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Margaret Mitchell Bust


Source: Ed Jackson

Marble bust of Margaret Mitchell sculpted by Eleanor Platt located in the Georgia Hall of Fame at the state capitol.

Georgia author and journalist Margaret Mitchell was born on Nov. 8, 1900 in Atlanta, where she lived her entire life except for a brief two-year stay at Smith College (1918-19). After a failed marriage in 1922, she married John Marsh in 1925. Mitchell took a job with the Atlanta Journal as a feature writer for their Sunday Magazine. While she was admired by the people she worked with (Erskine Caldwell among them), a number of accidents, mostly car accidents, kept her out of work frequently. It was during one these respites, sitting at home with a broken ankle, that Mitchell began writing a historical novel set in Atlanta before, during, and after the Civil War. After finishing the novel, which she entitled “Tomorrow is Another Day,” she set the manuscript aside without even trying to sell it. Then in 1935, an editor for the Macmillan Company “dug up” – in Mitchell’s own words – the manuscript and was convinced it would be a bestseller. Mitchell spent several months rewriting and revising her work, with publication set for April 5, 1936. As word of this work spread, it soon became obvious that the original printing of 10,000 would not be sufficient, so the publication date was moved back, first to May 5, then to June 30. The Book-of-the-Month Club selected it as their July selection even before it was published. Finally, on June 30, 1936, Margaret Mitchell’s epic historical novel was published, renamed Gone With the Wind. By December of that same year, total sales had already exceeded one million. In May 1937, Mitchell was awarded the Pulitzer Prize for her epic novel. Since then worldwide sales of Gone With the Wind have exceeded thirty million. It has been printed in twenty-seven languages in 37 countries, with some 180 different editions. David O. Selznick purchased the film rights to the book within a month of its publication. By her own choice, Mitchell had no involvement in the filming of the movie, the popularity of which has equaled that of the book. The film premiered in Atlanta on December 15, 1939. While Mitchell was present for the premier, she was uncomfortable with all the media attention. But the success of her work meant she could no longer live as an average Atlanta housewife. She spent her time answering mail and trying to avoid curiosity seekers. She helped nurse her father and husband through years of invalidism, a task that prevented her from doing more writing.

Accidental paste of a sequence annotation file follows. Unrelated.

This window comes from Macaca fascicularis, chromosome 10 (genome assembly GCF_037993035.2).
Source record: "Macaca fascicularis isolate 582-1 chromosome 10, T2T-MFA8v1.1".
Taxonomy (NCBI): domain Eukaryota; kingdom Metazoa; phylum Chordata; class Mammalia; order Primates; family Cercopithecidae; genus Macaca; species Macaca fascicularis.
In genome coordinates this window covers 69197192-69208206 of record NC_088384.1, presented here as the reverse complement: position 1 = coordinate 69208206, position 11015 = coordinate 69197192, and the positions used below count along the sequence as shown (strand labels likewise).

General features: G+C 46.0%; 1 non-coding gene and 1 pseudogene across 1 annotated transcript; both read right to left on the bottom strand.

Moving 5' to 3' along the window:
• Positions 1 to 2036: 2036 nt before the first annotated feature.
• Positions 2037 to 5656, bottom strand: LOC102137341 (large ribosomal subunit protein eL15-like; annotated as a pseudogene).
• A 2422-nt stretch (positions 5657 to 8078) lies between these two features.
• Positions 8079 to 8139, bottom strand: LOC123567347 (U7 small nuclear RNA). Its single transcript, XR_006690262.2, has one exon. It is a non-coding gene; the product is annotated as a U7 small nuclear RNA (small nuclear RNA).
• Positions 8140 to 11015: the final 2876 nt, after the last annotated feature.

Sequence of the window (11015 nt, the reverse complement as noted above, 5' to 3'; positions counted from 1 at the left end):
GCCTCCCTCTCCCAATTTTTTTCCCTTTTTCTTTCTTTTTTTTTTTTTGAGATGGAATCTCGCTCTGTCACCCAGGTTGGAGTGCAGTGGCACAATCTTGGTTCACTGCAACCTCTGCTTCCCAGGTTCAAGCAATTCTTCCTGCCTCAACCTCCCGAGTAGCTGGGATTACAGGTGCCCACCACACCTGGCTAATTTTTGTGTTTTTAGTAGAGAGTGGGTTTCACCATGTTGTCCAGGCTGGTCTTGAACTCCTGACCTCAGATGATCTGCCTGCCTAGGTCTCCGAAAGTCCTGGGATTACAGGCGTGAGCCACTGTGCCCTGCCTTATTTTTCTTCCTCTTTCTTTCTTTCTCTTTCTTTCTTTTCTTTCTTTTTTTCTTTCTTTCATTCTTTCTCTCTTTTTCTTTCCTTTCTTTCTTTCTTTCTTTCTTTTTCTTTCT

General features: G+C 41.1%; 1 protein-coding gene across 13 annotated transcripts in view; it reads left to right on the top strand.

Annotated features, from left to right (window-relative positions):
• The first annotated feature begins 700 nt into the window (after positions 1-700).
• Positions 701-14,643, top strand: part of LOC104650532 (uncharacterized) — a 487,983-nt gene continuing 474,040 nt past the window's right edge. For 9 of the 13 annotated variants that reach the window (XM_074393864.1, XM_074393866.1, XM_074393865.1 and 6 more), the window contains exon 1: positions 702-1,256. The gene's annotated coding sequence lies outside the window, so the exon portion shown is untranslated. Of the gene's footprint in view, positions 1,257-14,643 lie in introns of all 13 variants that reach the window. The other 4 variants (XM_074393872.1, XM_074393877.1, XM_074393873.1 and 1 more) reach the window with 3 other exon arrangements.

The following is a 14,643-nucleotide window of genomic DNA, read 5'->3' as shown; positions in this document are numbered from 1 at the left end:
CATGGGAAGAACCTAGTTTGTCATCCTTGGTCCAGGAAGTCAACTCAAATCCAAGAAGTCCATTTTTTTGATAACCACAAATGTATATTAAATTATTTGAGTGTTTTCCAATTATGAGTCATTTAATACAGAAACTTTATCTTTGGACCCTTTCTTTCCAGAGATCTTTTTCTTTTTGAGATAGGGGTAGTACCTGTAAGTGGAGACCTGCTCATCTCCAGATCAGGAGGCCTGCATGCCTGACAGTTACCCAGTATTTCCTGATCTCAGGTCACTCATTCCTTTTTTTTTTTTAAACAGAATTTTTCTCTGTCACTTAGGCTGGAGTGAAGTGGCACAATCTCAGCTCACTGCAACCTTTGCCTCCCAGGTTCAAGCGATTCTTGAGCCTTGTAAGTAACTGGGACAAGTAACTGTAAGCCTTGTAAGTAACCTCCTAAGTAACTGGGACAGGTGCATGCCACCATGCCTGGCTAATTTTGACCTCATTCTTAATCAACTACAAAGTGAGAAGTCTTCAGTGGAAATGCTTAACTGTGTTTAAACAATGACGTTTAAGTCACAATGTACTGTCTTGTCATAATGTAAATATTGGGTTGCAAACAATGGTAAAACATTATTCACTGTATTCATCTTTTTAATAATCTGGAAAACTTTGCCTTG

On August 11, 1949, Mitchell was struck by a taxi while crossing a street three blocks from her home. She died from the injuries on August 16, and is buried in Atlanta’s Oakland Cemetery. In 1986, to commemorate the 50th anniversary of the release of her book, the U.S. Postal Service issued a Margaret Mitchell stamp.

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Mary Latimer McLendon Fountain


Source: Ed Jackson

Mary Latimer McLendon marble fountain placed in the south wing on the main floor of Georgia’s state capitol by the Women’s Christian Temperance Union in 1923 bears this inscription:

MARY LATIMER MCLENDON

JUNE 24, 1840 - NOVEMBER 20, 1921

MOTHER OF SUFFRAGE IN GEORGIA

PIONEER LEADER IN THE TEMPERANCE CAUSE

SHE MADE THE WORLD A WIDER WORLD FOR

WOMEN A SAFER WORLD FOR ALL MANKIND

SHE HAD THE WILL TO SERVE AND BEAR

LOVE TO DO AND DARE

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Juliette Gordon Low Bust


Source: Ed Jackson

This bronze bust of Girl Scout founder Juliette Gordon Low appears in the Georgia Hall of Fame in the state capitol.

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Statue of Liberty


Source: Ed Jackson

Bronze replica of the Statue of Liberty given to the state by the Atlanta Council of the Boy Scouts of America in February 1951, located on the northwest corner of Georgia’s state capitol grounds.

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Ben Hill Statue


Source: Ed Jackson

Statue of U.S. and Confederate senator Ben Hill. Dedicated on May 1, 1886, the statue was originally located in downtown Atlanta. Later, it was moved to Georgia’s state capitol grounds–and still later to the northern wing of the main floor of the capitol.

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John B. Gordon Statue


Source: Ed Jackson